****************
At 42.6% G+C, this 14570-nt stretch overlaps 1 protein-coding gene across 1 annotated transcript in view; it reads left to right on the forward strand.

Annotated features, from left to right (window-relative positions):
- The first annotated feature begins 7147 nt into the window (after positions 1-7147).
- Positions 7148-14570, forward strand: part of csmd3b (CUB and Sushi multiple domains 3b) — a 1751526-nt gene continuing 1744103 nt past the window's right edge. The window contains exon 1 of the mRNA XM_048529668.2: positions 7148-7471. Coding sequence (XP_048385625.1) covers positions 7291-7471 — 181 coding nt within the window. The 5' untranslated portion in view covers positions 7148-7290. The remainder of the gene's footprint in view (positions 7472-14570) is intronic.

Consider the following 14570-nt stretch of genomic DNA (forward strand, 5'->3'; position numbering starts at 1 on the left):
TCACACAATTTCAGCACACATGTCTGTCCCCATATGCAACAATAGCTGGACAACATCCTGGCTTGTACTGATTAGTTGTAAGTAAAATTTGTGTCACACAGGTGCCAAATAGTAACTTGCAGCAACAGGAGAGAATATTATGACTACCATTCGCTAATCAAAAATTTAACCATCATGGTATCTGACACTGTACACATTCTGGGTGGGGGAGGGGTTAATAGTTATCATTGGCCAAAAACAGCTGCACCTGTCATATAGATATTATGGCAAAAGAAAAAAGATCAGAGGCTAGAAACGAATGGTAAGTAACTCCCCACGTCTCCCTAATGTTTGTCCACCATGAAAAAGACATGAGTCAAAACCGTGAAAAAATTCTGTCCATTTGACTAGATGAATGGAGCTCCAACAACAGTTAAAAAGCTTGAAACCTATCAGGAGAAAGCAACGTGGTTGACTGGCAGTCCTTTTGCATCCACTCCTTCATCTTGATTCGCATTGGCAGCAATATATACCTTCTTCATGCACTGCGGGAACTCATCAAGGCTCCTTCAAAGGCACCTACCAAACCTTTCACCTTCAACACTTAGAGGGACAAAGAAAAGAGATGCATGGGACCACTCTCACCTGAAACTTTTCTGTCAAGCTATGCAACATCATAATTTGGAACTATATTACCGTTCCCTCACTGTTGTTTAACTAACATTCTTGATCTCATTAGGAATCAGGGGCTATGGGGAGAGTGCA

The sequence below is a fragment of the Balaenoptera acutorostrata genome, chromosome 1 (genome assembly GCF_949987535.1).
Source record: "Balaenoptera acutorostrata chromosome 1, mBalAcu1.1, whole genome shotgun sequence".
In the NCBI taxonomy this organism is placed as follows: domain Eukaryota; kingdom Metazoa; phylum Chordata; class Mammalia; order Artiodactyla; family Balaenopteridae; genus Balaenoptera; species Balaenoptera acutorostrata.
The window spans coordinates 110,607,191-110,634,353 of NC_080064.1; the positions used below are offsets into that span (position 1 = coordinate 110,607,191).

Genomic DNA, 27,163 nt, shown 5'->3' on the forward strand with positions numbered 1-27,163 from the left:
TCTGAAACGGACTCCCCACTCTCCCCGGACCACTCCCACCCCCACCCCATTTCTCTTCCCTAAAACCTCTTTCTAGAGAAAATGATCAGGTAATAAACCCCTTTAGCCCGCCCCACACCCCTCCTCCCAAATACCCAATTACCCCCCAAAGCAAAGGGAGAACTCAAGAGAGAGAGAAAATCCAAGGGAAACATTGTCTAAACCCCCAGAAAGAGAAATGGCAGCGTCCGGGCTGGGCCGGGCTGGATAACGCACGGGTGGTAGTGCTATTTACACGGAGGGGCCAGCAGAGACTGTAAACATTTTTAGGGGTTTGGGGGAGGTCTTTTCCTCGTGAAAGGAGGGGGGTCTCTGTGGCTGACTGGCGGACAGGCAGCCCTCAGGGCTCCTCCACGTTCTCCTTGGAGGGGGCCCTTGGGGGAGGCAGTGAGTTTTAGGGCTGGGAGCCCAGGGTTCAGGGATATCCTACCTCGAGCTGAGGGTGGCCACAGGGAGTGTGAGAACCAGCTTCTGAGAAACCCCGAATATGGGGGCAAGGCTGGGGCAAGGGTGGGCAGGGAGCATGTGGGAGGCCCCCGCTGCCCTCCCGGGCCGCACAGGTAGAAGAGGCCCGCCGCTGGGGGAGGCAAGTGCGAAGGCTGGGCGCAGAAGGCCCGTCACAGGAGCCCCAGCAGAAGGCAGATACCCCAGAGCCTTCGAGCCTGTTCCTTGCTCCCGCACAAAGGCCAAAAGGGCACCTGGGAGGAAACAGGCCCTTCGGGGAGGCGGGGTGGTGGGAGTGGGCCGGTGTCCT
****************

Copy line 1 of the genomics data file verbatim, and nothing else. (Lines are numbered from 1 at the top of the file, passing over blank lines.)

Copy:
At 42.6% G+C, this 14570-nt stretch overlaps 1 protein-coding gene across 1 annotated transcript in view; it reads left to right on the forward strand.